“For example, the practices that are in place to support claims of discrimination: How do we address those? How do we make sure people feel that it’s safe to speak up? That was an interesting learning for us to think about how we could do that better.”
One of the learnings revolved around early training on those discrimination policies, which was an eye-opener, says Smith.
It has been common practice not to address what to do when faced with a discrimination claim on the first day of work for new HR hires because “that’s concerning to start with: then you’re wondering, why would I need to know that?” she says.
But by flipping that around, a great revelation was uncovered.
“If in your life, you were a marginalized person who had experienced discrimination, learning that up front could be quite comforting. That would be a perfect example where we have to look at how systemically we were catering to the large majority who operate in a certain way.”
SAP also examined hiring practices in an effort to remove inequities, says Smith.
“We’re reviewing how do we look at criteria for job qualifications and then looking into those requirements, knowing that certain job qualifications and requirements may actually become barriers to people who have faced barriers in their life, like a university degree as an example or from even just a specific type of university.”
Attracting diverse talent is seen as a great way to find workers but many are getting it wrong, says an expert, while many leaders are not convinced D&I hiring drives great results, according to a survey.
Networking as barrier
Another common barrier faced by marginalized groups was around the common practice of networking, says Smith and this is something that needs to be addressed.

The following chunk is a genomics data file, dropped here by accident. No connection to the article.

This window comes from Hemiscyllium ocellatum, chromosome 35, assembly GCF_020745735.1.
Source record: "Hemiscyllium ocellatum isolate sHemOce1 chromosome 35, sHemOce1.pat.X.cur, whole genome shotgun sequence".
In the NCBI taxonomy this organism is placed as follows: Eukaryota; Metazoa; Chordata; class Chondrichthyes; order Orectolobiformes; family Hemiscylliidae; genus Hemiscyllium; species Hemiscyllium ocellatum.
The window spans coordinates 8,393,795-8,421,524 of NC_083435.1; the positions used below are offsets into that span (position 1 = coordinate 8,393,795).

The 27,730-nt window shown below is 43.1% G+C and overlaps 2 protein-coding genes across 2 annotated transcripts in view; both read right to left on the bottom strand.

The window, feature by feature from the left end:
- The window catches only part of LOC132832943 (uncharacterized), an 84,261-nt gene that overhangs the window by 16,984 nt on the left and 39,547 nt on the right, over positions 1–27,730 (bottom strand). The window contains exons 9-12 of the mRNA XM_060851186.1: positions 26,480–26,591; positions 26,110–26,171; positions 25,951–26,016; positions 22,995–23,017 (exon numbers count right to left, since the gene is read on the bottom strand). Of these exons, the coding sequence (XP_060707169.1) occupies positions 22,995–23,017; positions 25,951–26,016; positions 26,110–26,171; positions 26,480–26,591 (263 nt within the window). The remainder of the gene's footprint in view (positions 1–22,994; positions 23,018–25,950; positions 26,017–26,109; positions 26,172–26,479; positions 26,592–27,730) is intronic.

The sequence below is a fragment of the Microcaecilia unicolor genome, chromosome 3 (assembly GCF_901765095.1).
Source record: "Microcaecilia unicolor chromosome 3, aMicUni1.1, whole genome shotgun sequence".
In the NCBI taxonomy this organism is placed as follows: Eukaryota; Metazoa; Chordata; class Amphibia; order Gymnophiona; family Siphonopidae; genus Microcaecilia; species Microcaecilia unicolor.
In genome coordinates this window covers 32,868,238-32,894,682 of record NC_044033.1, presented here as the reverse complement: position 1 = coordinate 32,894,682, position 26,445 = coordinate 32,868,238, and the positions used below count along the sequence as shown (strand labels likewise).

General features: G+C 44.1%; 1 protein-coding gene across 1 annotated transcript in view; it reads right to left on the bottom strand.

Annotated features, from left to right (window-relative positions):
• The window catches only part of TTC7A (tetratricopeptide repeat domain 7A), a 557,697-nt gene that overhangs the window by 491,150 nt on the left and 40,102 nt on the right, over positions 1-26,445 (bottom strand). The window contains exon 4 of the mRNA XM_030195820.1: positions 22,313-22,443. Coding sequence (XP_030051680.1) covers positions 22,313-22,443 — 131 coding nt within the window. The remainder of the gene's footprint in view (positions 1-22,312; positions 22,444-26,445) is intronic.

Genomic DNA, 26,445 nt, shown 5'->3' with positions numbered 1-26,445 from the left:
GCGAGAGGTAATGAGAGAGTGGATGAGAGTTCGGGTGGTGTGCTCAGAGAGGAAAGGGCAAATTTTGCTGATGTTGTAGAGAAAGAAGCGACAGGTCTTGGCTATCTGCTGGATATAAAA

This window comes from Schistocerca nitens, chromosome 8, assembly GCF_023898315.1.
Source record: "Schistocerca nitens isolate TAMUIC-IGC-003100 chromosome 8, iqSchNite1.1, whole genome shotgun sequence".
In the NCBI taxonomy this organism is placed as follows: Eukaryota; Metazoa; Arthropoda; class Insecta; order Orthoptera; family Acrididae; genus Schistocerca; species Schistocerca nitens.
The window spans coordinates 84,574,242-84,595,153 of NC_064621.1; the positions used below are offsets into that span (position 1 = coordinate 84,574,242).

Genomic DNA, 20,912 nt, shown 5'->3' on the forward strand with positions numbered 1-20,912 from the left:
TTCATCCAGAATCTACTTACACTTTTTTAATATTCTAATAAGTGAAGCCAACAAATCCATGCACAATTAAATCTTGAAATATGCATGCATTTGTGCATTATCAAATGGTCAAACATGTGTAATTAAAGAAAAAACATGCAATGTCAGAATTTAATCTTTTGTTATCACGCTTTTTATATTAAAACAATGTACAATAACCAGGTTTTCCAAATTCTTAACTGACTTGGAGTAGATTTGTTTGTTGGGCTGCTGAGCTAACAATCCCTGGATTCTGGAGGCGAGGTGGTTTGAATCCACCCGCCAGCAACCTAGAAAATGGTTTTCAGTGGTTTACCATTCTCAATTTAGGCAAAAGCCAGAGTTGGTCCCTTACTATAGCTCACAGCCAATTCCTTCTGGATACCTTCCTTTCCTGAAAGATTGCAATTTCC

“A lot of people in the tech industry know people in the tech industry, and it’s quite commonly understood that connections are quite helpful and being able to get references. And so one of the things that we would be looking at is creating better connections with Indigenous communities and tech communities, because that in and of itself then helps reduce a barrier that exists.”
For employers hoping to become more welcoming and inclusive to the Indigenous community, be “open-minded," says Smith.
“One of the things that was a really good learning for me was Indigenous people as a rights-bearing population are looking for acknowledgement and partnerships in how policy is developed. It’s not about how do we include them in existing policy, it is truly about looking at existing policy and determining: ‘Is this the right policy to be inclusive?’ That open-mindedness of being able to think through things without necessarily being overshadowed by the thought of how things have traditionally always been done, I think is going to be an important part of the process for anyone in HR.”
Once this becomes more commonplace, another great benefit is bestowed upon employers, she says.
“I would consider it a great return on investment for somebody to focus on Indigenous inclusion because by focusing on this, you actually will become a more inclusive employer overall because then it snowballs into attracting all sorts of talents that could be of interest. Of course, we want it to be about being inclusive to Indigenous first, that’s the point of the exercise but what I have found is it’s actually a way of thinking inclusively really broadly.”